The Pokemon Go phenomenon, which has exceeded 500 million downloads worldwide, highlights the possibilities of augmented reality (AR) not just for gaming, but also for use in the supply chain.

AR is a technology that superimposes a computer-generated sensory input - such as sound, video, graphics or GPS data - into a user’s real view of the world. It’s rapidly becoming an important technology in the enterprise, bridging the divide between the physical and digital worlds. 

ABI Research forecasts that AR will hit an inflection point in 2017, having grown by more than 400% over 2016. 

In our logistics world, DHL has piloted AR in Europe and the U.S., equipping warehouse workers with AR smart-glasses which guide them through order picking.

The benefits of AR are clear to see. For starters, on a purely practical level, it speeds the process up for deskless workers who need hands-free access to contextual information. But as well as higher efficiency, AR offers reduced errors, reduced training and an optimised use of labour. So far so good.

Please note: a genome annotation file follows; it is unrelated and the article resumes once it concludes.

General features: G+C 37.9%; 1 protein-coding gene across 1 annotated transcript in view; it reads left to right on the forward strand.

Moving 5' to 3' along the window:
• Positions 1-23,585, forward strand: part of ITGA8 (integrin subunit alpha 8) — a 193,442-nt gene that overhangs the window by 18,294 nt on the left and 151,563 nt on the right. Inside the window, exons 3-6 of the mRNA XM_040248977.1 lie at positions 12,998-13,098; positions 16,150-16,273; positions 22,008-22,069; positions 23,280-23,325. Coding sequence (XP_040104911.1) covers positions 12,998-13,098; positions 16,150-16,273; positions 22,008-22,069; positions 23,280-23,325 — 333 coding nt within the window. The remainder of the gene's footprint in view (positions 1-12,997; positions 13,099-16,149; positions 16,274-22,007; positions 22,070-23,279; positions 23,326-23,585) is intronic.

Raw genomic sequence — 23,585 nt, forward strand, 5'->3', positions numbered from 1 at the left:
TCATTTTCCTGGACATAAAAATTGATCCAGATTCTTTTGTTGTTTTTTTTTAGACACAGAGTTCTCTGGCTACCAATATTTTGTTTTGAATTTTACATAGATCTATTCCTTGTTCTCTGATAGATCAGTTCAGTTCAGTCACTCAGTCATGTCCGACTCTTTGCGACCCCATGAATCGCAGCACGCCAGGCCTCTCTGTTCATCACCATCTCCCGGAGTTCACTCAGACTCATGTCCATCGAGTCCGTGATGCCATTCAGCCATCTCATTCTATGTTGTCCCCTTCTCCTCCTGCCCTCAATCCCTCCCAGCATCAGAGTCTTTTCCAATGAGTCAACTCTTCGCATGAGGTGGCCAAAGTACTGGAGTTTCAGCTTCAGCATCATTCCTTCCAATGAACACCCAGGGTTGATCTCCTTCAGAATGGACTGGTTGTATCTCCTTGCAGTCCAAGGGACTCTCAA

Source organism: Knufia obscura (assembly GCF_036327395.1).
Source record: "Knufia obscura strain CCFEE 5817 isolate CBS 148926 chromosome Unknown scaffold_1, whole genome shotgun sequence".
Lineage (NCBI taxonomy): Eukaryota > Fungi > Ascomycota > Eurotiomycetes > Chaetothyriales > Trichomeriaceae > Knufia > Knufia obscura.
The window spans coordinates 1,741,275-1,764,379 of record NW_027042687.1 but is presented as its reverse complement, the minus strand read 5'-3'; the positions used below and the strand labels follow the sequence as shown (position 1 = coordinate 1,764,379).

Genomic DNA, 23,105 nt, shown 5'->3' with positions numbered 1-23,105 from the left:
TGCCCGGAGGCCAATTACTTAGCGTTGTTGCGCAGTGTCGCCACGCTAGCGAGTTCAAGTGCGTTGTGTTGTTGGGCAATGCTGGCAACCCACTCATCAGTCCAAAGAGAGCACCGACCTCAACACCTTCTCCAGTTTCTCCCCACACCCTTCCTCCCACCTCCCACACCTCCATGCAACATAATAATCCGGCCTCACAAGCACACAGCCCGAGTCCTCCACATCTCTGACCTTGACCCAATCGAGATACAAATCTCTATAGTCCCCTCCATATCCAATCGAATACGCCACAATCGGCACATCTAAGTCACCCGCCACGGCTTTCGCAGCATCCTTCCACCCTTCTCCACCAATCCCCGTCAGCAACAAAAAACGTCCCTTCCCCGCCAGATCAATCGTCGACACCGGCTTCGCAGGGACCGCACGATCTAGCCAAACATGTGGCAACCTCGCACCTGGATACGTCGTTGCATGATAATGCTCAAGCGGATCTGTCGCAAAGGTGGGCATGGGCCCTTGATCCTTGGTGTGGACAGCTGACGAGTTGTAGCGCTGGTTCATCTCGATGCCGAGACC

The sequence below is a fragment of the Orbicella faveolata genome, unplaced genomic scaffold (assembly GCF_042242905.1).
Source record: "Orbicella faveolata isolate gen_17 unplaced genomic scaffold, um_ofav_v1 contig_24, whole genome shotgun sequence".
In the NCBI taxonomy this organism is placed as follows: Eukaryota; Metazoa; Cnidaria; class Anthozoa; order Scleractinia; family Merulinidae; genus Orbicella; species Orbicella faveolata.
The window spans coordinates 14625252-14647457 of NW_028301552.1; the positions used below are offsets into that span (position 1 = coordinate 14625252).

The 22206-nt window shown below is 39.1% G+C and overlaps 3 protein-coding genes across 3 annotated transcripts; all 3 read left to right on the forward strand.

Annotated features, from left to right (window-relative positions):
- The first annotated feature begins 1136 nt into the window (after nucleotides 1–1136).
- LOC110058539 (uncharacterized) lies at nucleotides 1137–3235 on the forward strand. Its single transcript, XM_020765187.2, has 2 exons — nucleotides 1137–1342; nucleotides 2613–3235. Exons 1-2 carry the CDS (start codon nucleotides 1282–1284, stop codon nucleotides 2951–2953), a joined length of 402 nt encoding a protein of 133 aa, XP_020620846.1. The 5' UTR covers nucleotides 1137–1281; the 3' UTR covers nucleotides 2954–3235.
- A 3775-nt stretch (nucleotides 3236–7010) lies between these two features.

However, AR still has a number of technical challenges to be overcome, including issues with performance, battery life, size and weight to make it practical for day to day use. Most analysts agree these technical barriers will be broken down within the next few years. How the technology advances in 2017 may drive the broader adoption in logistics.